Illustrious string of alumni have shaped nation
Tsinghua University is nowhere near the same league as the Massachusetts Institute of Technology, the American Ivy League schools or Britain's Oxford and Cambridge universities in academic prestige, as several world rankings have indicated.
But it has produced many graduates who have shaken up China's political landscape.
Just as former US presidents George W. Bush and Bill Clinton graduated from Yale and President Barack Obama studied at Columbia and Harvard, a significant number of senior Chinese leaders are Tsinghua graduates. Two of the most prominent are President Hu Jintao and National People's Congress chairman Wu Bangguo .
However, unlike the American luminaries who studied business, law and the liberal arts, a disproportionate number of top Chinese leaders who went to Tsinghua were trained in the fields of science and engineering and are therefore commonly called technocrats.
Hu studied water conservancy engineering at Tsinghua from 1959 to 1965, and Wu graduated from its electronics department in 1967.
Fiery former premier Zhu Rongji, who retired in March 2003, studied electrical engineering there from 1947 to 1951.
The number of Tsinghua technocrats is so large that detractors, particularly those from equally prestigious colleges such as Peking University, routinely dismiss them as the 'Tsinghua clique'.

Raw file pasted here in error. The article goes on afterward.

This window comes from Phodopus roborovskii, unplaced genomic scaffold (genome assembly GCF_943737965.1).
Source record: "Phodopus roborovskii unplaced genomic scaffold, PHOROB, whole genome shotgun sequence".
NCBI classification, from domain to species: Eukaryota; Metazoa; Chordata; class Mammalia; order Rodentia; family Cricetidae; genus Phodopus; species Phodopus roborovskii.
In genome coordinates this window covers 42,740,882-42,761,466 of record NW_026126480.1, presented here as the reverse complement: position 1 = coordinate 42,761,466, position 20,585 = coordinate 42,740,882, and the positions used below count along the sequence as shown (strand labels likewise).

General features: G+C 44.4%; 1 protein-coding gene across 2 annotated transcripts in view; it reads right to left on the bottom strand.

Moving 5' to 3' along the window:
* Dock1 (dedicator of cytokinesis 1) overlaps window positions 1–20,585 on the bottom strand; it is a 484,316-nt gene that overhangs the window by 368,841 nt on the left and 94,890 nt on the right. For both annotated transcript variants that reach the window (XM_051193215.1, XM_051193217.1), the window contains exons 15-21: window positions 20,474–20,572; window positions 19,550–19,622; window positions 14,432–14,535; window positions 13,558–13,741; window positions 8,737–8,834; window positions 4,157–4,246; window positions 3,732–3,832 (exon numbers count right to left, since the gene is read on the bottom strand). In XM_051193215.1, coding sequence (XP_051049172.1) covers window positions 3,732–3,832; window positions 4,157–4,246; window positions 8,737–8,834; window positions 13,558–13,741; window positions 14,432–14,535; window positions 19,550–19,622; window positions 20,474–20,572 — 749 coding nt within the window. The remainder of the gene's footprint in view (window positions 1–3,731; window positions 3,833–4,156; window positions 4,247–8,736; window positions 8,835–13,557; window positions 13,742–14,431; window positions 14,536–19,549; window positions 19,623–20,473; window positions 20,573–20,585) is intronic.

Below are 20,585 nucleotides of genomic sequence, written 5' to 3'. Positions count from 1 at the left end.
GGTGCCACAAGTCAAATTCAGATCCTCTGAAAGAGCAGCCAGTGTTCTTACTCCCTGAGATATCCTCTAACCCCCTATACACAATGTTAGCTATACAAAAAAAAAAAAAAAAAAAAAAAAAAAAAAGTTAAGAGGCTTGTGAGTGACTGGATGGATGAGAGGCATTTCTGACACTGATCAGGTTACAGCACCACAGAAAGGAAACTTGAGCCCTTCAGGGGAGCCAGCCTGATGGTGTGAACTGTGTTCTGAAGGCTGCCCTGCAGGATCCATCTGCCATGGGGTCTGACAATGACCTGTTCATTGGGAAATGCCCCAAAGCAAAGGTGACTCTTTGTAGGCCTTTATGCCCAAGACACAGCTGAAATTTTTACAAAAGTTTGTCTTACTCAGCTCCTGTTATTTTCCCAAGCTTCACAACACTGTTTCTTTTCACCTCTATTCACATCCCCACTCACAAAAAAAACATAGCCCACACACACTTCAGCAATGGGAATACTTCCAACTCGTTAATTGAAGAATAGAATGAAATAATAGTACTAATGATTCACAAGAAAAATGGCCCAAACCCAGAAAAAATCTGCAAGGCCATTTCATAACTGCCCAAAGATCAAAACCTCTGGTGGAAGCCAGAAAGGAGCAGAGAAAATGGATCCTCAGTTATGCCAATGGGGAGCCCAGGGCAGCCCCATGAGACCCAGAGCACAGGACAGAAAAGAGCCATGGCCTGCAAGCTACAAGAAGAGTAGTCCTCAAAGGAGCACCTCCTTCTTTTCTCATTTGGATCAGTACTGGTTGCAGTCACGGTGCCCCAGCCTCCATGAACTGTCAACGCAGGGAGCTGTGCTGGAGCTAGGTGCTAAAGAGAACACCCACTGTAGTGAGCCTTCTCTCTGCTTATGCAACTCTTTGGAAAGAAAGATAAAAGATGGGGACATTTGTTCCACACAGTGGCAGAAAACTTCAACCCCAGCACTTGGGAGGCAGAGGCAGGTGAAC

Tsinghua alumni began to make inroads into politics in the late 1980s by taking up prominent posts in the hierarchies of the Communist Party and the government. Two of the six members of the Standing Committee of the 13th Politburo of the party's Central Committee in the late 1980s were Tsinghua graduates - Song Ping (1935, chemistry major) and Yao Yilin (1934, history).
Besides Zhu, 30 graduates became ministers, 23 provincial governor-level officials and, when Hu became the party general secretary in November 2002, it took the Tsinghua clique to the top, as Hu, Wu, Huang Ju and Wu Guanzheng were all members of the Politburo Standing Committee, the party's top decision-making body.
Huang, who died in June 2007, studied electrical engineering from 1956 to 1963, and Wu Guanzheng, who retired in November 2007, was a thermal measurement and automatic control student from 1959 to 1965.
Liu Junning, a political analyst in Beijing, said the phenomenon of technocrats was common in socialist countries where the teaching of science and engineering was given a much more prominent role over the humanities. It was true in the former Soviet Union, on which China modelled its education system.
'The whole school system was designed to mould students into a tool, so science and engineering teaching were given excessive preference,' Liu said.
The preference for science and engineering still dominated the country's tertiary education, he said, but to a lesser degree after the Cultural Revolution, as resources were more equally distributed to benefit liberal arts education.
'So the decline in influence of the Tsinghua clique [in Chinese politics] will just come naturally,' Liu said.
Hu Jintao will step down late next year as party secretary and as president in the spring of 2013, and Wu Bangguo will also retire in two years. None of the potential candidates in the party's future leadership such as Bo Xilai, Li Yuanchao, Hu Chunhua and Zhou Qiang studied at Tsinghua.